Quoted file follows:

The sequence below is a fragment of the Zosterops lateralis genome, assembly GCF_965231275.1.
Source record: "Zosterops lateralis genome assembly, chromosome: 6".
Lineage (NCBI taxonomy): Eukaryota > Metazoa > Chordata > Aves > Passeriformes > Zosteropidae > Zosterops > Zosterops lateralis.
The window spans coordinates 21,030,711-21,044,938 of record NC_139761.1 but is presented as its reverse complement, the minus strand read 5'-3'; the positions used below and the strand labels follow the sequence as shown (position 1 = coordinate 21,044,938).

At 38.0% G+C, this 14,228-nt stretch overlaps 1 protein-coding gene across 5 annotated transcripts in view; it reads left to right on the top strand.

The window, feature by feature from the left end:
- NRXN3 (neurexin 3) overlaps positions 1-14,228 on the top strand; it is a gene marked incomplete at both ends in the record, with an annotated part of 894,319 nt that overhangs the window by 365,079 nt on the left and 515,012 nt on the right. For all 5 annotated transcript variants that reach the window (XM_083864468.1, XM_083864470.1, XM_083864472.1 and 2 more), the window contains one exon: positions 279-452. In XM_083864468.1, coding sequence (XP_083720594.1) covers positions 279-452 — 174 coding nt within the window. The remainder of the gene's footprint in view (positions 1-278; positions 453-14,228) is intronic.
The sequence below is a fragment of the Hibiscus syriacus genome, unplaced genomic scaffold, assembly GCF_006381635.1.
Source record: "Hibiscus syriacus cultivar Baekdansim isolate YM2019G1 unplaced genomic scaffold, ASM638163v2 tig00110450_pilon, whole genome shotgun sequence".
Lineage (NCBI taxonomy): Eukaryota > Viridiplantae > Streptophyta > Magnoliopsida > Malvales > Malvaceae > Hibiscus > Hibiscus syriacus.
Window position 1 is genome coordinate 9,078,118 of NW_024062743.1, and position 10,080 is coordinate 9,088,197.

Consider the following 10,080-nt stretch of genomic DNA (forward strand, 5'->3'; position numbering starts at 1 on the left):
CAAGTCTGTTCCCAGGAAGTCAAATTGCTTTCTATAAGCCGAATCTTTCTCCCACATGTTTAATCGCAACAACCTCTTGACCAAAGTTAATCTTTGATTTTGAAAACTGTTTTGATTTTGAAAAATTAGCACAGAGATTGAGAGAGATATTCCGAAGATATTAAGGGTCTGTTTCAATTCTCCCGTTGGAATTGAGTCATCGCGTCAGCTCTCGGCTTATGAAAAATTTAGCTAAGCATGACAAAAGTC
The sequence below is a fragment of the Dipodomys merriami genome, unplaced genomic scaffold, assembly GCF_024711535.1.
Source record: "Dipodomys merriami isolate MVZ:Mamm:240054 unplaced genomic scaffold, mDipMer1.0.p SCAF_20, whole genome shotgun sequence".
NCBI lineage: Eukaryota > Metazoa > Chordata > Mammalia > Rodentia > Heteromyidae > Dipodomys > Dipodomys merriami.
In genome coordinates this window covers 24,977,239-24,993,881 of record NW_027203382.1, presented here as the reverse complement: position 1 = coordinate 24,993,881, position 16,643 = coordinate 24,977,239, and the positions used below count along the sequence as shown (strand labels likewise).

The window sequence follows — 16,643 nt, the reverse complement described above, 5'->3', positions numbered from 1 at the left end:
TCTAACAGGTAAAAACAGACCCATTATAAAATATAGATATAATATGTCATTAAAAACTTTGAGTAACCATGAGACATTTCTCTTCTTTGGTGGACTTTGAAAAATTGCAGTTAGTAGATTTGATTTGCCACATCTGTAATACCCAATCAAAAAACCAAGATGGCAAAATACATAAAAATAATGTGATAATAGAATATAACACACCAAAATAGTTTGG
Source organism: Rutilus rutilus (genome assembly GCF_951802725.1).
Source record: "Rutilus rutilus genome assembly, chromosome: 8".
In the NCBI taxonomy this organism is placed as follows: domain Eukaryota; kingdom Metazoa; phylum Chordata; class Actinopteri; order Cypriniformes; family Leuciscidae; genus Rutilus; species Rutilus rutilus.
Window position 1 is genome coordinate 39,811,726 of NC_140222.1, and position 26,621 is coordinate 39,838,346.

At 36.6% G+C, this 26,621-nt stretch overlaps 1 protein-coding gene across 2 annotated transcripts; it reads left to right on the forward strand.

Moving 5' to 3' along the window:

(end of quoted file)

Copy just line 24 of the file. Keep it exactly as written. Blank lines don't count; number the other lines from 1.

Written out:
At 36.6% G+C, this 26,621-nt stretch overlaps 1 protein-coding gene across 2 annotated transcripts; it reads left to right on the forward strand.